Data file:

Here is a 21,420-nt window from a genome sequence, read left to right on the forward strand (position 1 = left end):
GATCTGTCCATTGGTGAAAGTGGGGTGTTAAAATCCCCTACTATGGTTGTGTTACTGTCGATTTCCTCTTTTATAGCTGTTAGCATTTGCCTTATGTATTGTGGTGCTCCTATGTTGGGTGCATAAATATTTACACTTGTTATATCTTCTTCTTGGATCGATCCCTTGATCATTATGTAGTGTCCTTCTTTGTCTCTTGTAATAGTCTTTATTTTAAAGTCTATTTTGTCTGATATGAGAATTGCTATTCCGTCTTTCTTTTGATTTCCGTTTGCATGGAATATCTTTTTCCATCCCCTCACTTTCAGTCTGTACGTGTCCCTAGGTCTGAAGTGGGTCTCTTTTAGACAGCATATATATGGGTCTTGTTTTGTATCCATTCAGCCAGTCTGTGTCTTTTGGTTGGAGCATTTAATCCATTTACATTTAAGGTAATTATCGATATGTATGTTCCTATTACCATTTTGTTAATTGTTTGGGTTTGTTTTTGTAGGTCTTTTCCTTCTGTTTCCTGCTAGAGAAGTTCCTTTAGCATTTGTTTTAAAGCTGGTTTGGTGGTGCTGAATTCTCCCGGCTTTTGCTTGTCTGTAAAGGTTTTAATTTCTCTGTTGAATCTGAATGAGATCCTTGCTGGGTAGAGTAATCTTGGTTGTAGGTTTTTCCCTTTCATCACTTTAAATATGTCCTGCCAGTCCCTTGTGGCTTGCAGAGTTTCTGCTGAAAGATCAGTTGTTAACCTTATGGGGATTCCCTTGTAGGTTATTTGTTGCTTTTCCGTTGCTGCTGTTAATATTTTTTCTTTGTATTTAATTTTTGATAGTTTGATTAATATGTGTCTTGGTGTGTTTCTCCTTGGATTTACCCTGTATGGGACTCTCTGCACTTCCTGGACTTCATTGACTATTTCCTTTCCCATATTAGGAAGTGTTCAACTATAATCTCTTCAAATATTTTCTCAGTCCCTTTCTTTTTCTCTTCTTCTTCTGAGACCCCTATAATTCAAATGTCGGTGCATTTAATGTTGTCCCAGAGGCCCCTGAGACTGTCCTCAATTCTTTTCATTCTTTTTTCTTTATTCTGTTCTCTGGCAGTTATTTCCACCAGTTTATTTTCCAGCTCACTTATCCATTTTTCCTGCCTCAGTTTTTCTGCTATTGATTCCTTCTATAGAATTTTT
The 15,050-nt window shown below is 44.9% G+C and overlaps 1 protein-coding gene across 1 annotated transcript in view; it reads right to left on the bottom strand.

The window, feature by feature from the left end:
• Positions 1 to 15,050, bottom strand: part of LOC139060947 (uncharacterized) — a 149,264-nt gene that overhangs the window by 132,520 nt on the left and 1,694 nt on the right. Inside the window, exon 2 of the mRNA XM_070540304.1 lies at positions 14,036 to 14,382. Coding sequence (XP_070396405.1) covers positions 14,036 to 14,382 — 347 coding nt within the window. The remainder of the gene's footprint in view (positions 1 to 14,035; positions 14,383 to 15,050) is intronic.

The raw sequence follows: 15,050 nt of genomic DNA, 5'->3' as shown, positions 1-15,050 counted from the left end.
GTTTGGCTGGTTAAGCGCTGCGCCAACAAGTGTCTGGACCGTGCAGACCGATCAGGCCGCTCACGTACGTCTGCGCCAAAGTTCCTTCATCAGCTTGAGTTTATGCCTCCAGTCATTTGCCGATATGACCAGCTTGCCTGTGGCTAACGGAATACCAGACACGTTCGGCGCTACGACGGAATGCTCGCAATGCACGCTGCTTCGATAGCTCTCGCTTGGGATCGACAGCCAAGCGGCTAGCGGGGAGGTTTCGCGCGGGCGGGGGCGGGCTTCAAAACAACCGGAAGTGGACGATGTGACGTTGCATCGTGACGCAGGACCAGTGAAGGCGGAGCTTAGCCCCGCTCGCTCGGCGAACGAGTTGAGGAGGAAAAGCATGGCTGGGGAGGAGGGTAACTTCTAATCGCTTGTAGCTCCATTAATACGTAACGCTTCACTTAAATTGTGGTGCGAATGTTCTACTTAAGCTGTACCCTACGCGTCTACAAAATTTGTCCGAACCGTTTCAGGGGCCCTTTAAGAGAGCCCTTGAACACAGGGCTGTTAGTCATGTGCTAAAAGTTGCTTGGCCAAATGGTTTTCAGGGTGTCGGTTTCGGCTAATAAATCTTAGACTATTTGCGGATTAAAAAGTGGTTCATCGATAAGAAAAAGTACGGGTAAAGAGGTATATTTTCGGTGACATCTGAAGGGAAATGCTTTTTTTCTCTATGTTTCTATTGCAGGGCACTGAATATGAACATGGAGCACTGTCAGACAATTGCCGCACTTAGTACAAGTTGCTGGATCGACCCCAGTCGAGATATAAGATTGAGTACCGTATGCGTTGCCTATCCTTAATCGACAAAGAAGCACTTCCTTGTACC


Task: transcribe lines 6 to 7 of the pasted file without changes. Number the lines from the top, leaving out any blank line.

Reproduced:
The raw sequence follows: 15,050 nt of genomic DNA, 5'->3' as shown, positions 1-15,050 counted from the left end.
GTTTGGCTGGTTAAGCGCTGCGCCAACAAGTGTCTGGACCGTGCAGACCGATCAGGCCGCTCACGTACGTCTGCGCCAAAGTTCCTTCATCAGCTTGAGTTTATGCCTCCAGTCATTTGCCGATATGACCAGCTTGCCTGTGGCTAACGGAATACCAGACACGTTCGGCGCTACGACGGAATGCTCGCAATGCACGCTGCTTCGATAGCTCTCGCTTGGGATCGACAGCCAAGCGGCTAGCGGGGAGGTTTCGCGCGGGCGGGGGCGGGCTTCAAAACAACCGGAAGTGGACGATGTGACGTTGCATCGTGACGCAGGACCAGTGAAGGCGGAGCTTAGCCCCGCTCGCTCGGCGAACGAGTTGAGGAGGAAAAGCATGGCTGGGGAGGAGGGTAACTTCTAATCGCTTGTAGCTCCATTAATACGTAACGCTTCACTTAAATTGTGGTGCGAATGTTCTACTTAAGCTGTACCCTACGCGTCTACAAAATTTGTCCGAACCGTTTCAGGGGCCCTTTAAGAGAGCCCTTGAACACAGGGCTGTTAGTCATGTGCTAAAAGTTGCTTGGCCAAATGGTTTTCAGGGTGTCGGTTTCGGCTAATAAATCTTAGACTATTTGCGGATTAAAAAGTGGTTCATCGATAAGAAAAAGTACGGGTAAAGAGGTATATTTTCGGTGACATCTGAAGGGAAATGCTTTTTTTCTCTATGTTTCTATTGCAGGGCACTGAATATGAACATGGAGCACTGTCAGACAATTGCCGCACTTAGTACAAGTTGCTGGATCGACCCCAGTCGAGATATAAGATTGAGTACCGTATGCGTTGCCTATCCTTAATCGACAAAGAAGCACTTCCTTGTACC